To communicate the broad range of experience Caputo introduces very early in the book three separate characters that represent himself through different phases of his life. For example, Caputo introduces us to “Jackie” which is his younger self. Jackie is a young impressionable alter boy who through out the book represents the timidness and piety of  pre-Vatican II American Catholicism. As a former Catholic (post-Vatican II) I was the recipient of the vestiges of this form of Catholicism giving me the ability to resonate with Jackie.

We are also introduced to “Brother Paul”. Brother Paul represents a more mature Caputo but not fully culminated into the final character the “Professor”. Brother Paul was zealous for the Catholic faith. He has grown spiritually and in knowledge ready to take down what is contrary to the teachings of the Church but not quite as mature in these respects as the “Professor”. The Professor represents his current self who has reached a level of maturity giving him the ability to think independently invoking resources from theology and philosophy to cultivate himself and those he instructs.  The outcome is a “religion without why”.

Typically what we find in religion is something counter intuitive to the “religion without why”. In most cases the bottom line motivation for religious practices is fear of punishment and hope for reward. The Professor scoffs at such a crude motivation. For him understanding God comes in the form of a type of praxis where to ask the question “why” is an absurdity. Why do we practice mercy, compassion, love, etc. because that is what we do and to invoke fear of punishment and hope for reward is to observe a crewed form or religion. At certain points the Professor refers to this as the “nihilism of grace.”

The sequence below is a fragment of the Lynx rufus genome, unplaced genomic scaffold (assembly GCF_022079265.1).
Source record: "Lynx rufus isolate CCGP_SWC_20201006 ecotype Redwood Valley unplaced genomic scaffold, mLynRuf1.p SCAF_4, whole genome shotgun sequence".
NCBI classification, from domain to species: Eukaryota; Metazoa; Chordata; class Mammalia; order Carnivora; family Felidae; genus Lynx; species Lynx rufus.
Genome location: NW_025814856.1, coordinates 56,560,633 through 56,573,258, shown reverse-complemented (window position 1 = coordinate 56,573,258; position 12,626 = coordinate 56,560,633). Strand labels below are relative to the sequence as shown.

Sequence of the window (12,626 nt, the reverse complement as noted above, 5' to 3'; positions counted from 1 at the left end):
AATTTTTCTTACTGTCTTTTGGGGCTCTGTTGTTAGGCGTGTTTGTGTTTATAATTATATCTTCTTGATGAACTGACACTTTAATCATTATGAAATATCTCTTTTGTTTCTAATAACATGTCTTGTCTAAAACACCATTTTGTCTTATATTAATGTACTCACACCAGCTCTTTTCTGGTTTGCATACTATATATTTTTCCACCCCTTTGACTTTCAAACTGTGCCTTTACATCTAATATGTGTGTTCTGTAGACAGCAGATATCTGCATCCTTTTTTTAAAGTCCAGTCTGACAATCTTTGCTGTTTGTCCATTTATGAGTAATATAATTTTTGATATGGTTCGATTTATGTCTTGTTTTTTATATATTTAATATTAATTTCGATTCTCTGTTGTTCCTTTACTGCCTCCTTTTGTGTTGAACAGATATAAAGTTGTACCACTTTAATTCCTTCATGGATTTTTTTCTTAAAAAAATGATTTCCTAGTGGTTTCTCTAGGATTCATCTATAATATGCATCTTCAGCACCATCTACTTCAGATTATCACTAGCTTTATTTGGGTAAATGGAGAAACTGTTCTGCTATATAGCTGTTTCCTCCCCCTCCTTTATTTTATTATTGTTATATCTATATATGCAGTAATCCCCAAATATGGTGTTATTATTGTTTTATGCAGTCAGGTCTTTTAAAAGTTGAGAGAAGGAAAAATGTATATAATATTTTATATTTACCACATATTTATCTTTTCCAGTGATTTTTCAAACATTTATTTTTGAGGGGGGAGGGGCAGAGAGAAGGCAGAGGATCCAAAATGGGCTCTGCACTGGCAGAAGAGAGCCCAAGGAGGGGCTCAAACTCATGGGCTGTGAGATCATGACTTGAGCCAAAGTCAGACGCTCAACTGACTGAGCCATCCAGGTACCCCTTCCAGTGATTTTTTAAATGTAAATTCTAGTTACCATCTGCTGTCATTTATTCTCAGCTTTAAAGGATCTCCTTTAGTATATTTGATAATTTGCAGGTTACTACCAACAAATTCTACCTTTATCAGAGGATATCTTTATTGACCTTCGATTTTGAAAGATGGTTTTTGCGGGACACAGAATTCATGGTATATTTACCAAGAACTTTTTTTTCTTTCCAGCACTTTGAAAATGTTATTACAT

As I stated above, this is a personal confession. As such we are looking deep within the experiences and thoughts which culminated into the Professor.  Many of us have had similar experiences / thoughts that have either been left responseless or have convinced ourselves of easy answers so that we can keep our pre-commitment to our religion of choice. Not the case with Caputo. For that reason alone I see this as an important book. The fact that the experiences of the Professor have brought him to a Post-Modern interpretation of religion also makes this book important.

However, I will also say by invoking a Post-Modern narrative we are brought no closer to a religion without illusion. In fact what we are tacitly doing is invoking the preformed thoughts that already exist in our thinking or what Caputo refers to as the “religion without why”. The fear that I find in Caputo is that a religion with a why necessarily imposes a system of merit. However that isn’t necessarily the case.  As one example and I will leave this alone, in Christianity the good works that we do are not solely done for fear of punishment and hope of reward but out of a genuine gratitude for the grace, mercy, and peace we experience with God.

This is just one counter point. Like I said above I found Caputo’s book to be a very interesting read. I enjoyed and appreciated his dialogue with Jaques Derrida and Jean ean-François Lyotard. Caputo is an outstanding writer and thinker. In spite of my critique I still believe there is plenty to glean from him.

RATING: 4 Stars